‘Patriotic Millionaires’ ignore basic tax facts
A group of more than 100 billionaires and millionaires—including five Canadians—recently gathered at a virtual conference for the World Economic Forum and suggested they must pay their “fair share” of taxes.
Unfortunately, the discussion ignored important facts about the tax system including the distribution of taxes paid by different income groups.
Calls for tax increases on high-income earners are nothing new in Canada. In 2016, the Trudeau government raised the top federal personal income tax rate from 29 per cent to 33 per cent in part to improve “tax fairness.” Six years later, several politicians have proposed further tax increases in the form of wealth taxes, higher taxes on capital gains, and increasing the top income tax rate even further.
These proposals often exclude a definition of tax “fairness,” and again, ignore basic facts. According to a recent study published by the Fraser Institute, the top 20 per cent of income-earning families in Canada already pay nearly two-thirds of all federal and provincial income taxes (63.2 per cent) while earning less than half of the country’s total income (44.1 per cent). These families are the only income group in Canada that pay a larger share of income taxes than their share of income.
Indeed, the remaining 80 per cent of Canadian families pay less in taxes than their share of total income. For example, the bottom 20 per cent of income-earning families pay 1.0 per cent of personal income taxes while earning 5.5 per cent of total income.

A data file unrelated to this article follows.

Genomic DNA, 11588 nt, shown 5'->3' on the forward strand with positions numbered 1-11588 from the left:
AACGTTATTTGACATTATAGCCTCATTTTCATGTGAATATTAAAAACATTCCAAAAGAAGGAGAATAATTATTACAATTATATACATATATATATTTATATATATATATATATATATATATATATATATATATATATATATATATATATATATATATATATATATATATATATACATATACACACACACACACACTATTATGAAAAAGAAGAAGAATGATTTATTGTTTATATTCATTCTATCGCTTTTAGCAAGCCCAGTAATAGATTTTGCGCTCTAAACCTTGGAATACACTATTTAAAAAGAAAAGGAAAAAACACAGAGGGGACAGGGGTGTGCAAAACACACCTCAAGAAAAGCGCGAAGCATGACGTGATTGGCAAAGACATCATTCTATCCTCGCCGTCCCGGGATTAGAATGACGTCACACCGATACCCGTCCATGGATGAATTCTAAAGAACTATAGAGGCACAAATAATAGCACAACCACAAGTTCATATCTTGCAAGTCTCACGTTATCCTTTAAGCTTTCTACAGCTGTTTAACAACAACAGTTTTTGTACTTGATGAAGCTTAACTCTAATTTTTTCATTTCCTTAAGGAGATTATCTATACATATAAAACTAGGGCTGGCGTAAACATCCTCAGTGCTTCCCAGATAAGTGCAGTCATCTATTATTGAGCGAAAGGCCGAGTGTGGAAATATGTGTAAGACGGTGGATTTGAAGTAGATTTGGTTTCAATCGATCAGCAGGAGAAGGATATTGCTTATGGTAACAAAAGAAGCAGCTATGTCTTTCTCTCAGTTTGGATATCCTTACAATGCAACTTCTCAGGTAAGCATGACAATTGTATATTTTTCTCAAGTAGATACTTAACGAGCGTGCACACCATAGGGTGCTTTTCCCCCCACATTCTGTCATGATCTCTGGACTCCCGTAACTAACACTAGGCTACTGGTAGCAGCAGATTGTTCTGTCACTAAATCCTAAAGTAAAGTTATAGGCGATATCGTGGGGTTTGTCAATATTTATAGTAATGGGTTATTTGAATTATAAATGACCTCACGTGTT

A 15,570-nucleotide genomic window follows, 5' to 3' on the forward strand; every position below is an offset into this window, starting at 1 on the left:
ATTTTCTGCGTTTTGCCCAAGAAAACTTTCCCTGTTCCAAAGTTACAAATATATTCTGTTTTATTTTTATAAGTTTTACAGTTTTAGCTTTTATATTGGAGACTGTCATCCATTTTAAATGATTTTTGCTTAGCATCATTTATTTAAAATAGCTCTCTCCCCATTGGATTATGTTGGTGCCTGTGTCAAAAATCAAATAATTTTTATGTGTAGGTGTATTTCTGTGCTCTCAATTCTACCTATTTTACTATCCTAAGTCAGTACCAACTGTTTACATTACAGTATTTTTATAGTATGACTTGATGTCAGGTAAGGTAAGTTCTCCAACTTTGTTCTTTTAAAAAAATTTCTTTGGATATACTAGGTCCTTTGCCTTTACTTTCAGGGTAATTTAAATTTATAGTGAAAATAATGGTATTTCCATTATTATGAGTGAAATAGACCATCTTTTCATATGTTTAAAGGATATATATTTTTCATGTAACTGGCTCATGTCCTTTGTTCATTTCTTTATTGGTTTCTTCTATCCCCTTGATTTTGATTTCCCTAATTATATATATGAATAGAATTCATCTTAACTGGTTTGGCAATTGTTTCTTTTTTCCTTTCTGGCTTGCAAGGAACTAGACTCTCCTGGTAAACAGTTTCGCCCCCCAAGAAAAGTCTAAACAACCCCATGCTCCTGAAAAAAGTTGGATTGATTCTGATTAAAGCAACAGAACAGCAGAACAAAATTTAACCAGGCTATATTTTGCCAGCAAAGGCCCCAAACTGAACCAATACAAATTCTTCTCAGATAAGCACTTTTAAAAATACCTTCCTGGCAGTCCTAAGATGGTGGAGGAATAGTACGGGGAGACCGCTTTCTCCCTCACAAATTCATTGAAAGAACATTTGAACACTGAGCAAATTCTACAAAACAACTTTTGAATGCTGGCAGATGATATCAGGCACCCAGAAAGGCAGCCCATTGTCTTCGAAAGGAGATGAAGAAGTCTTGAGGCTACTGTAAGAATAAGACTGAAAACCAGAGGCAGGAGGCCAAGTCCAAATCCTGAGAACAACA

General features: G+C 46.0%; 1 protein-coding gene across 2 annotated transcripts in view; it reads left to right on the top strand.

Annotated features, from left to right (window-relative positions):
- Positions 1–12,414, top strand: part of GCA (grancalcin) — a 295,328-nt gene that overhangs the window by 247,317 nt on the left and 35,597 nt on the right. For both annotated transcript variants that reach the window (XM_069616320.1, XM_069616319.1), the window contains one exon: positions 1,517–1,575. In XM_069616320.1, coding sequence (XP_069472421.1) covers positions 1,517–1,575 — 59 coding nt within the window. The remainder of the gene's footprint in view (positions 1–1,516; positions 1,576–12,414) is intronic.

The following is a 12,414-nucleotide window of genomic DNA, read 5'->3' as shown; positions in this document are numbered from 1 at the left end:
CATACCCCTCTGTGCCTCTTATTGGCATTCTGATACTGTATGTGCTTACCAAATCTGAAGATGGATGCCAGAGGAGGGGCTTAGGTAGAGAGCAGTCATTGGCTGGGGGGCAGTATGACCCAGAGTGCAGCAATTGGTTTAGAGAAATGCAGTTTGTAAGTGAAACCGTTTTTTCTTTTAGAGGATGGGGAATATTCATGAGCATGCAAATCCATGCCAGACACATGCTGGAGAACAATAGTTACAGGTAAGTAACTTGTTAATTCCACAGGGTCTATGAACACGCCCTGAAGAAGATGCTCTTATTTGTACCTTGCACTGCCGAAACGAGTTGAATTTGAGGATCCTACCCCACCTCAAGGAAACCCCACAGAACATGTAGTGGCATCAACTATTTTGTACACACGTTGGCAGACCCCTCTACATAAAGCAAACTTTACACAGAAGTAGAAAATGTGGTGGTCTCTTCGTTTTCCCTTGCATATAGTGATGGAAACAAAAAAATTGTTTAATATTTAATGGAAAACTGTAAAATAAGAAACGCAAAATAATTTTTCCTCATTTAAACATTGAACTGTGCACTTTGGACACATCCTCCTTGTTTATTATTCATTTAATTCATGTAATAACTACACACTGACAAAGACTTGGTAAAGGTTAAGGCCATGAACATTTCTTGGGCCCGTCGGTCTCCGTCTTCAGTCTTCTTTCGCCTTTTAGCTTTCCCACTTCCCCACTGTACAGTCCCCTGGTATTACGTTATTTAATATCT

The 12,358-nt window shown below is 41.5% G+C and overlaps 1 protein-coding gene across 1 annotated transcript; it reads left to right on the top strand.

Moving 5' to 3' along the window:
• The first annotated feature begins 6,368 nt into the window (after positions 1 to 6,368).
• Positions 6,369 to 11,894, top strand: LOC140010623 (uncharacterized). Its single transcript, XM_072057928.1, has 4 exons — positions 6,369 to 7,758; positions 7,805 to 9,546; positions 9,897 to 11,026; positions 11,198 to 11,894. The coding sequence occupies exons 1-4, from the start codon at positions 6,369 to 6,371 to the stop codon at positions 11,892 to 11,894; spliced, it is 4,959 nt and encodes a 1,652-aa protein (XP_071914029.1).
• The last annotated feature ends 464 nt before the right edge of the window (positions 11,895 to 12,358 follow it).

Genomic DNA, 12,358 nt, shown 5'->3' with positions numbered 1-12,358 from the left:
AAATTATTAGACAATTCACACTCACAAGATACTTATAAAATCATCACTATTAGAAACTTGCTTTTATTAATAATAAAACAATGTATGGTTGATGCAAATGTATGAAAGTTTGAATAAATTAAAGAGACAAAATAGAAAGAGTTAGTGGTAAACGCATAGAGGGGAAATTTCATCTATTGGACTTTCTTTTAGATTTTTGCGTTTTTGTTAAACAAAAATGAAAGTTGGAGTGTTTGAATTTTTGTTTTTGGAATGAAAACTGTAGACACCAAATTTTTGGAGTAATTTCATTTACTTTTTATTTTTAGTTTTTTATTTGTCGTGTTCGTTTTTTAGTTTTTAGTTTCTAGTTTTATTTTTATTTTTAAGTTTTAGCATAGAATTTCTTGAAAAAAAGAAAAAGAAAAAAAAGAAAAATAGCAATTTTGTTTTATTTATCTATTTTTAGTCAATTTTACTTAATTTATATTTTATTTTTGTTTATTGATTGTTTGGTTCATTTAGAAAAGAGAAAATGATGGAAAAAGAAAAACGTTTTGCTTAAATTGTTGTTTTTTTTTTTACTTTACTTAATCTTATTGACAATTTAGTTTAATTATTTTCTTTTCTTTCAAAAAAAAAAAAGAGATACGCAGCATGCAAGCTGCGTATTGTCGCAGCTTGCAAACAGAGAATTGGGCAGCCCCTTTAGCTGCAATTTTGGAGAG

Why? Mainly because Canada, like most industrialized countries, has a progressive income tax system where individuals are taxed at increasingly higher rates as their income increases. For example, the marginal federal tax rate is 15 per cent on individual incomes up to $50,197, while income that exceeds $221,708 is taxed at more than double that rate (33 per cent).
When the analysis expands beyond personal income taxes to include the distribution of all taxes (payroll taxes, sales taxes, property taxes, etc.), high-income Canadian families still pay a disproportionate share of the country’s taxes. The top 20 per cent of income-earning families pay more than half (54.7 per cent) of all federal, provincial and local taxes while earning less than half of all income (44.1 per cent).
Since the top 20 per cent already shoulder the majority of the country’s tax burden, it’s unclear what the “Patriotic Millionaires” would define as their “fair share.”
That’s not to say we can’t improve our tax system. Indeed, there are some glaring inconsistencies with the tax rates people and businesses face despite earning the same level of income. Consider, for instance, that “contractors” doing the same work and earning the same income pay less taxes than an equivalent “employee.” Or that two different types of professionals, one who’s incorporated and one who isn’t, pay different taxes while earning the same income. Similarly, small corporations are taxed at significantly lower rates than larger companies, creating incentives to remain small. Addressing these inconsistencies would simplify the tax system and reduce distortions that arise from strategic tax planning and avoidance while lowering tax compliance and administration costs.
The “Patriotic Millionaires” are right to call for tax reform, but claims around the current state of “tax fairness” are misguided. Instead, policymakers should eliminate glaring inconsistencies in Canada’s tax system.
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